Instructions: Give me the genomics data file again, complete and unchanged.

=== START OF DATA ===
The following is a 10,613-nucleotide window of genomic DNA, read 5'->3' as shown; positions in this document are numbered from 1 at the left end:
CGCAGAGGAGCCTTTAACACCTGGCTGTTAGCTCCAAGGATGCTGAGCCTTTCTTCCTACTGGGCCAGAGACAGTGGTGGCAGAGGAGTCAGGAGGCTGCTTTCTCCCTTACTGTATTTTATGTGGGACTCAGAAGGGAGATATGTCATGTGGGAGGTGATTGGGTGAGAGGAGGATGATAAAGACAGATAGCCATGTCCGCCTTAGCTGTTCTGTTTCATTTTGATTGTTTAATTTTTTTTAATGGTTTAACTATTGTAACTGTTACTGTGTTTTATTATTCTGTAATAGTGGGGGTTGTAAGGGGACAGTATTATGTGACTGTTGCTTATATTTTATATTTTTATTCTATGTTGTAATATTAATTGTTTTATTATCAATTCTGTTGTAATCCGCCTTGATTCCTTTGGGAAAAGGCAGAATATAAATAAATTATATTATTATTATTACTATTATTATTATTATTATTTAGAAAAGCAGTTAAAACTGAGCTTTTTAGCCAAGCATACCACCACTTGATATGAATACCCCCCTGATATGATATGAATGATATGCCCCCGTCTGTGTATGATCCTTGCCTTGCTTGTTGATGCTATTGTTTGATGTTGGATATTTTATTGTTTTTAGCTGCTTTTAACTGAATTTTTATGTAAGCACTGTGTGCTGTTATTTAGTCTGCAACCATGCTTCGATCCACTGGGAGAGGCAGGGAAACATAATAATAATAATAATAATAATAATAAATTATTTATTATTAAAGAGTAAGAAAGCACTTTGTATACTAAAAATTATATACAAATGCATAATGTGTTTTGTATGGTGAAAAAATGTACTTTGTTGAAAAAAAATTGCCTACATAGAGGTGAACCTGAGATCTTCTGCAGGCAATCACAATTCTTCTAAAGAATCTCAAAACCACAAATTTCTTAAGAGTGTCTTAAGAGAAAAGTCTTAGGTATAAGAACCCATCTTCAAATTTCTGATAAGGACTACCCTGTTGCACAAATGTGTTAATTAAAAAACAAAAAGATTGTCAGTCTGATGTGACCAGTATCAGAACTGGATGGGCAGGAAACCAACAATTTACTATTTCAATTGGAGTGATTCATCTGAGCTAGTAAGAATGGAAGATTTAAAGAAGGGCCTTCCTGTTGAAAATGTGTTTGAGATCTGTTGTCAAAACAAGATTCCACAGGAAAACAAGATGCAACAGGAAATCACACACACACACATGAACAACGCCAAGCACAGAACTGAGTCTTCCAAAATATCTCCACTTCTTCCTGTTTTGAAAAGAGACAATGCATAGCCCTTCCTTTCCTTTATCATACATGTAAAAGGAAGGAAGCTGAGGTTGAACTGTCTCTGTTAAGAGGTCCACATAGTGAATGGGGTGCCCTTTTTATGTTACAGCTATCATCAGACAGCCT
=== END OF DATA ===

The following is a 10,613-nucleotide window of genomic DNA, read 5'->3' as shown; positions in this document are numbered from 1 at the left end:
CGCAGAGGAGCCTTTAACACCTGGCTGTTAGCTCCAAGGATGCTGAGCCTTTCTTCCTACTGGGCCAGAGACAGTGGTGGCAGAGGAGTCAGGAGGCTGCTTTCTCCCTTACTGTATTTTATGTGGGACTCAGAAGGGAGATATGTCATGTGGGAGGTGATTGGGTGAGAGGAGGATGATAAAGACAGATAGCCATGTCCGCCTTAGCTGTTCTGTTTCATTTTGATTGTTTAATTTTTTTTAATGGTTTAACTATTGTAACTGTTACTGTGTTTTATTATTCTGTAATAGTGGGGGTTGTAAGGGGACAGTATTATGTGACTGTTGCTTATATTTTATATTTTTATTCTATGTTGTAATATTAATTGTTTTATTATCAATTCTGTTGTAATCCGCCTTGATTCCTTTGGGAAAAGGCAGAATATAAATAAATTATATTATTATTATTACTATTATTATTATTATTATTTAGAAAAGCAGTTAAAACTGAGCTTTTTAGCCAAGCATACCACCACTTGATATGAATACCCCCCTGATATGATATGAATGATATGCCCCCGTCTGTGTATGATCCTTGCCTTGCTTGTTGATGCTATTGTTTGATGTTGGATATTTTATTGTTTTTAGCTGCTTTTAACTGAATTTTTATGTAAGCACTGTGTGCTGTTATTTAGTCTGCAACCATGCTTCGATCCACTGGGAGAGGCAGGGAAACATAATAATAATAATAATAATAATAATAAATTATTTATTATTAAAGAGTAAGAAAGCACTTTGTATACTAAAAATTATATACAAATGCATAATGTGTTTTGTATGGTGAAAAAATGTACTTTGTTGAAAAAAAATTGCCTACATAGAGGTGAACCTGAGATCTTCTGCAGGCAATCACAATTCTTCTAAAGAATCTCAAAACCACAAATTTCTTAAGAGTGTCTTAAGAGAAAAGTCTTAGGTATAAGAACCCATCTTCAAATTTCTGATAAGGACTACCCTGTTGCACAAATGTGTTAATTAAAAAACAAAAAGATTGTCAGTCTGATGTGACCAGTATCAGAACTGGATGGGCAGGAAACCAACAATTTACTATTTCAATTGGAGTGATTCATCTGAGCTAGTAAGAATGGAAGATTTAAAGAAGGGCCTTCCTGTTGAAAATGTGTTTGAGATCTGTTGTCAAAACAAGATTCCACAGGAAAACAAGATGCAACAGGAAATCACACACACACACATGAACAACGCCAAGCACAGAACTGAGTCTTCCAAAATATCTCCACTTCTTCCTGTTTTGAAAAGAGACAATGCATAGCCCTTCCTTTCCTTTATCATACATGTAAAAGGAAGGAAGCTGAGGTTGAACTGTCTCTGTTAAGAGGTCCACATAGTGAATGGGGTGCCCTTTTTATGTTACAGCTATCATCAGACAGCCT